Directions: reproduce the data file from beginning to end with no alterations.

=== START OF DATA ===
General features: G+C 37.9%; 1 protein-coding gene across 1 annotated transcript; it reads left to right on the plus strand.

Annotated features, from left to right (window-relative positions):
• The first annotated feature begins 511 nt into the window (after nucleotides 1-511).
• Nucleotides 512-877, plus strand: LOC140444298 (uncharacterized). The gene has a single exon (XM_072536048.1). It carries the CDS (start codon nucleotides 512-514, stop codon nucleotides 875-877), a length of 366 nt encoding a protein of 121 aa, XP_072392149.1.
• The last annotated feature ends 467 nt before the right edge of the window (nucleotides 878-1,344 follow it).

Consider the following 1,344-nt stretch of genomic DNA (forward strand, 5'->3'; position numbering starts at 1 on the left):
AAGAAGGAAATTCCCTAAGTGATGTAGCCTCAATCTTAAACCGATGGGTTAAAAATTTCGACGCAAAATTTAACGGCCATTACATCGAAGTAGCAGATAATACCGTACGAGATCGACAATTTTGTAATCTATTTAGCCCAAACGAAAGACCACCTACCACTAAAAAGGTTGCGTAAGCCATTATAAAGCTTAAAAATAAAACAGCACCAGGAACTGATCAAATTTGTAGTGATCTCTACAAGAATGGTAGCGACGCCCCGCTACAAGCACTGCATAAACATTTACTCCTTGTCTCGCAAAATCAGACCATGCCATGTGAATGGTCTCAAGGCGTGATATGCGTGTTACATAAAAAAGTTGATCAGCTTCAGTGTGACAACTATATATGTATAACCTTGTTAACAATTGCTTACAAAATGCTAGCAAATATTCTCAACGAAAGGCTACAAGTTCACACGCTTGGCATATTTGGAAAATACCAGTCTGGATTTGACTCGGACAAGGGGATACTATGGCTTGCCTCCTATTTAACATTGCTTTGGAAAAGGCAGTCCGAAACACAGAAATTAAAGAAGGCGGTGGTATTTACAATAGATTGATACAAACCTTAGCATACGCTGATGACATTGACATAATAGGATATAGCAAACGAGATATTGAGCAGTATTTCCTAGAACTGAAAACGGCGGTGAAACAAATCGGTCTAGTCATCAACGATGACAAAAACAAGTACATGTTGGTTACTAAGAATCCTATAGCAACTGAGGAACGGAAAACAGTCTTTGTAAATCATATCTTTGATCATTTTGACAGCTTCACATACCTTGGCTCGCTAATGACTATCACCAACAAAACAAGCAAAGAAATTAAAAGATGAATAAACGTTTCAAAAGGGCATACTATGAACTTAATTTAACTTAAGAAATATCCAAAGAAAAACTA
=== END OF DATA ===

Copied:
General features: G+C 37.9%; 1 protein-coding gene across 1 annotated transcript; it reads left to right on the plus strand.

Annotated features, from left to right (window-relative positions):
• The first annotated feature begins 511 nt into the window (after nucleotides 1-511).
• Nucleotides 512-877, plus strand: LOC140444298 (uncharacterized). The gene has a single exon (XM_072536048.1). It carries the CDS (start codon nucleotides 512-514, stop codon nucleotides 875-877), a length of 366 nt encoding a protein of 121 aa, XP_072392149.1.
• The last annotated feature ends 467 nt before the right edge of the window (nucleotides 878-1,344 follow it).

Consider the following 1,344-nt stretch of genomic DNA (forward strand, 5'->3'; position numbering starts at 1 on the left):
AAGAAGGAAATTCCCTAAGTGATGTAGCCTCAATCTTAAACCGATGGGTTAAAAATTTCGACGCAAAATTTAACGGCCATTACATCGAAGTAGCAGATAATACCGTACGAGATCGACAATTTTGTAATCTATTTAGCCCAAACGAAAGACCACCTACCACTAAAAAGGTTGCGTAAGCCATTATAAAGCTTAAAAATAAAACAGCACCAGGAACTGATCAAATTTGTAGTGATCTCTACAAGAATGGTAGCGACGCCCCGCTACAAGCACTGCATAAACATTTACTCCTTGTCTCGCAAAATCAGACCATGCCATGTGAATGGTCTCAAGGCGTGATATGCGTGTTACATAAAAAAGTTGATCAGCTTCAGTGTGACAACTATATATGTATAACCTTGTTAACAATTGCTTACAAAATGCTAGCAAATATTCTCAACGAAAGGCTACAAGTTCACACGCTTGGCATATTTGGAAAATACCAGTCTGGATTTGACTCGGACAAGGGGATACTATGGCTTGCCTCCTATTTAACATTGCTTTGGAAAAGGCAGTCCGAAACACAGAAATTAAAGAAGGCGGTGGTATTTACAATAGATTGATACAAACCTTAGCATACGCTGATGACATTGACATAATAGGATATAGCAAACGAGATATTGAGCAGTATTTCCTAGAACTGAAAACGGCGGTGAAACAAATCGGTCTAGTCATCAACGATGACAAAAACAAGTACATGTTGGTTACTAAGAATCCTATAGCAACTGAGGAACGGAAAACAGTCTTTGTAAATCATATCTTTGATCATTTTGACAGCTTCACATACCTTGGCTCGCTAATGACTATCACCAACAAAACAAGCAAAGAAATTAAAAGATGAATAAACGTTTCAAAAGGGCATACTATGAACTTAATTTAACTTAAGAAATATCCAAAGAAAAACTA